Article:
Editor’s note: This story has been updated.
The London-based Economist Intelligence Unit, a global forecasting service, ranks Donald Trump winning the U.S. presidential election as one of the top 10 risks facing the world economy.
“The businessman and political novice, Donald Trump, has built a strong lead in the Republican Party primary, and looks the firm favorite to be the party’s candidate in the U.S. presidential election in November,” the EIU writes in its Global Risk Assessment, which was published online yesterday.
The report cites the New York City business mogul and reality television star’s hostility toward free-trade agreements and China, as well has his “exceptionally right-wing stance on the Middle East and jihadi terrorism, including, among other things, advocating the killing of families of terrorists and launching a land incursion into Syria to wipe out” the Islamic State group.
“In the event of a Trump victory, his hostile attitude to free trade, and alienation of Mexico and China in particular, could escalate rapidly into a trade war — and at the least scupper the Trans-Pacific Partnership between the U.S. and 11 other American and Asian states signed in February 2016. His militaristic tendencies towards the Middle East (and ban on all Muslim travel to the U.S.) would be a potent recruitment tool for jihadi groups, increasing their threat both within the region and beyond,” the EIU said.
The report ranks a Trump victory in the election as a “moderate probability,” which could become more certain if there is a terrorist attack on U.S. soil or an economic downturn.
Robert Hartwig, an economist and president of the New York City-based Insurance Information Institute, says the EIU characterization of the effect of a Trump presidency is a little too premature and speculative.
“We have to separate election-year bluster from what will actually happen in terms of policy pursued by a new president. The president always works within confines of Congress,” he said.
“The reality is that the Republican and Democratic parties have clearly moved away from the more-pro-trade stance that they’ve had in previous presidential election cycles. Even Hillary Clinton has moved away from her support” of the Trans-Pacific Partnership, a trade agreement signed earlier this year among 12 Pacific Rim countries, including the United States.
A possible Trump election win ranks at No. 6 on the EIU top 10 list, tied with the rising threat of jihadi terrorism destabilizing the global economy, coming in above the United Kingdom voting to leave the European Union, an armed clash in the South China Sea, and a collapse in oil sector investment leading to an oil-price shock.
Here are the five threats ranking higher than a Trump presidential election win:
1. China experiences a hard economic landing
“If China’s economy slows by more than we currently expect, it will further feed the ongoing global commodity price slump (especially in oil and, in particular, metals), with a hugely detrimental impact on those Latin American, Middle Eastern and Sub-Saharan African states that had benefited from the earlier Chinese-driven boom in commodity prices,” the EIU writes. “In addition, given the growing dependence of Western manufacturers and retailers on demand in China and other emerging markets, a prolonged deceleration in growth there would have a severe knock-on effect across the EU and the U.S. — far more than would have been the case in earlier decades.”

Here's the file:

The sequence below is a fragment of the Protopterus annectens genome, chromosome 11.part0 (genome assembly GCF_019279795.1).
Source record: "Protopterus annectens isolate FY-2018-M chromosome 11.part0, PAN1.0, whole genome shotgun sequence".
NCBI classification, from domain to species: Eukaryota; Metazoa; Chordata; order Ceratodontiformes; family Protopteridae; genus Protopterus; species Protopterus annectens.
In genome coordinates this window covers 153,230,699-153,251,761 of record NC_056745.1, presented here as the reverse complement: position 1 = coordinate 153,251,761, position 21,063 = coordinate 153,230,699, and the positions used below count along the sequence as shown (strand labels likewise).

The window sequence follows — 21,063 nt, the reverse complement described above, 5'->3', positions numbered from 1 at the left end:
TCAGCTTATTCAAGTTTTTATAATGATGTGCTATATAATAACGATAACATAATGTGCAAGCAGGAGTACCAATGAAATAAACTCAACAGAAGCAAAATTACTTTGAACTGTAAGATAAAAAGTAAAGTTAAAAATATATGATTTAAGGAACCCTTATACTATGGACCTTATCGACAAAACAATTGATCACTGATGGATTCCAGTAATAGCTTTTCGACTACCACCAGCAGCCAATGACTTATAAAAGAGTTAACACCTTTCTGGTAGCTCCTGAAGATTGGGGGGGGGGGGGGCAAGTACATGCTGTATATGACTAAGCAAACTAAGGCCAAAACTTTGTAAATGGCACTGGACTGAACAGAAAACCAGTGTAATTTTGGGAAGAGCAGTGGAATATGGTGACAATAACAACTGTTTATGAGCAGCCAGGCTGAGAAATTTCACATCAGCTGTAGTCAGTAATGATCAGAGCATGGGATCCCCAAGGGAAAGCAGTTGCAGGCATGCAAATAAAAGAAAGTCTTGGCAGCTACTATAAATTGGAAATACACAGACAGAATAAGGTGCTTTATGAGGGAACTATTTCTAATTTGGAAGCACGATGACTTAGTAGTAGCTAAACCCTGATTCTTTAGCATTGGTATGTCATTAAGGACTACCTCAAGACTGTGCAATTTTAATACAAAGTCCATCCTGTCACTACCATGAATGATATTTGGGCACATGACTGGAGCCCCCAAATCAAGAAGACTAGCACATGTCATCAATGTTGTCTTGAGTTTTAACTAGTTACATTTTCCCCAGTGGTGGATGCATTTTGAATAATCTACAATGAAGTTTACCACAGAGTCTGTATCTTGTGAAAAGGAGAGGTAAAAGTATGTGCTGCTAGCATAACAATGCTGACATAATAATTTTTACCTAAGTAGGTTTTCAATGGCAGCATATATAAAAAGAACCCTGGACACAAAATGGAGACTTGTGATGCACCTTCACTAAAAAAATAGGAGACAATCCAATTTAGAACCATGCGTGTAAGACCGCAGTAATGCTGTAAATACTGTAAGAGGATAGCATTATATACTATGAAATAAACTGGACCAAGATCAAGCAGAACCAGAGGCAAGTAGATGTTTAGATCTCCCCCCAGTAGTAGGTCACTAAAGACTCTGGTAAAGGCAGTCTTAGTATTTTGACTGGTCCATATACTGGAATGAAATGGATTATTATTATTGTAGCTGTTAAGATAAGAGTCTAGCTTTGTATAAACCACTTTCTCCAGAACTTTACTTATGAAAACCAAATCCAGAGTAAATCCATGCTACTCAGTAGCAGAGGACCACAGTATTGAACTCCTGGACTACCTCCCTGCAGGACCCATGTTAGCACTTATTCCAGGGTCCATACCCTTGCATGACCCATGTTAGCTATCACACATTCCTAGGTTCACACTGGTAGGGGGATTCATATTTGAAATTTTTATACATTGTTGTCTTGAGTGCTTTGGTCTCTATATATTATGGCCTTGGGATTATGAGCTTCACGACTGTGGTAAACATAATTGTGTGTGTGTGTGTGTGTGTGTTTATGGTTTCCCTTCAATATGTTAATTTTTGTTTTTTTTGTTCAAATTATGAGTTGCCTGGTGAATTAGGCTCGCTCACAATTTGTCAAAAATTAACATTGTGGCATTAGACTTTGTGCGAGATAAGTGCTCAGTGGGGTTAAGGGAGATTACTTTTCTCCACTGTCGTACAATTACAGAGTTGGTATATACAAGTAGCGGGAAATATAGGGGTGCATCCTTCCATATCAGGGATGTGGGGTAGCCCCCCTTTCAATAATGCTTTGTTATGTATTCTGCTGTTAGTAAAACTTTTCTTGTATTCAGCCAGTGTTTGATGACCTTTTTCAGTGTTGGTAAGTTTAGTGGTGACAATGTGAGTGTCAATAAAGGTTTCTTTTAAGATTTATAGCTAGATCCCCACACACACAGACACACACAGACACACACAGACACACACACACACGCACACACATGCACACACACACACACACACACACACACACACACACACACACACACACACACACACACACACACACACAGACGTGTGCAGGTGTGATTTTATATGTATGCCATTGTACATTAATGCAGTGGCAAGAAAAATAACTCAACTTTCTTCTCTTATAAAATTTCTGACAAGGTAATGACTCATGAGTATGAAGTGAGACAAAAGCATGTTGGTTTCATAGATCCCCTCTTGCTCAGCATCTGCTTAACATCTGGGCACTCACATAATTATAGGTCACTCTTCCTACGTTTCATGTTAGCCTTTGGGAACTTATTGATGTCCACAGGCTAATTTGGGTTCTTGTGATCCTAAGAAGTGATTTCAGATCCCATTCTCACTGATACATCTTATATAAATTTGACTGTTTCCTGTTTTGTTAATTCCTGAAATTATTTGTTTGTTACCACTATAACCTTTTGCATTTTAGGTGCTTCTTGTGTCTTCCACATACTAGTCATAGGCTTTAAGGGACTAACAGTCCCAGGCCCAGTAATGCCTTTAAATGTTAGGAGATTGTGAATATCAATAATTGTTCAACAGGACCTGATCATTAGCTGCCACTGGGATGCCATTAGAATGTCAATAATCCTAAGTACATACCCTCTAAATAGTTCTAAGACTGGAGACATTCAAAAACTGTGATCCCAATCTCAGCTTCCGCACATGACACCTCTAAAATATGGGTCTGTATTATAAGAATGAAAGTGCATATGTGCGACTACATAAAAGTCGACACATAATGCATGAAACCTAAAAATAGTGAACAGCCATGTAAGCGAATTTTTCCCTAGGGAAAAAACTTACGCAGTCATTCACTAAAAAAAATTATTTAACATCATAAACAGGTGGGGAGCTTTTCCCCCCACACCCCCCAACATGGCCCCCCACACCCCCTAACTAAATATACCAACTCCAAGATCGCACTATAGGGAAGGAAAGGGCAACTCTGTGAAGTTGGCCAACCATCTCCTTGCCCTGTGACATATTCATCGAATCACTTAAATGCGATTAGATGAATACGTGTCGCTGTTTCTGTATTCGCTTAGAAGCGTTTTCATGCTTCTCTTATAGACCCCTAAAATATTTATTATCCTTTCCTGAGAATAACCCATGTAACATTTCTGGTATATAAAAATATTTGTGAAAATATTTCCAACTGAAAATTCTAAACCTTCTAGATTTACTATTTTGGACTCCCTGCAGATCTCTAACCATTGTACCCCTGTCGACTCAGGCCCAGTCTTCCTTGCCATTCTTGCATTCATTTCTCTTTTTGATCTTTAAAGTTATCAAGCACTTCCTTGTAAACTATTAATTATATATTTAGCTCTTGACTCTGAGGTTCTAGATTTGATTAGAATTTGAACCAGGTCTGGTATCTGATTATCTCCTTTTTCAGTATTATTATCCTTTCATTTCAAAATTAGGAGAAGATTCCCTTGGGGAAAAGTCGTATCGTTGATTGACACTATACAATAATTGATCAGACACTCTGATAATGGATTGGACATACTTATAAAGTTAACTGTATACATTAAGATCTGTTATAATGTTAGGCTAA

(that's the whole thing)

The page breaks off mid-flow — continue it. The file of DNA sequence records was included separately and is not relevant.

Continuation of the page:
2. (Tie) A new cold war prompted by Russia’s interventions in Ukraine and Syria
According to the report, “the stepped up deployment of NATO forces to Eastern Europe (including the Baltics), as well as Russia’s provocative tendency to fly its military aircraft over western European airspace, raise the risk of a direct confrontation. With this in mind, Western countries will begin to reverse their defense cuts of recent years, complicating efforts to rein in high fiscal deficits, and the continued uptick in tensions could also see a return of the political risk premium in oil prices.”
2. (Tie) An emerging markets corporate debt crisis
“Any rolling emerging-market debt crisis would cause considerable panic across the global capital markets, and may require governments in several economies to step in to shield their banks from the fallout — risking a repeat of the banking crises witnessed in Europe at the start of this decade,” the report says.
4. (Tie) A fracturing of the European Union
“In the event that the EU began to fracture and land borders reimposed, trade flows and economic co-operation would be hindered, harming growth in the world’s largest single trading bloc — and notably in trade-reliant Germany, which shares land borders with 10 fellow Schengen members — and leaving the fragile euro zone states more vulnerable in the event of another economic downturn,” the EIU says.
4. (Tie) A break-up of the euro zone after an exit from it by Greece
Countries leaving the euro zone while “under duress would suffer large devaluations and be unable to service euro-denominated debts. In turn, banks would suffer huge losses in their sovereign bond portfolios, resulting in major disruption to the global financial system and plunging the world economy into recession,” the report says.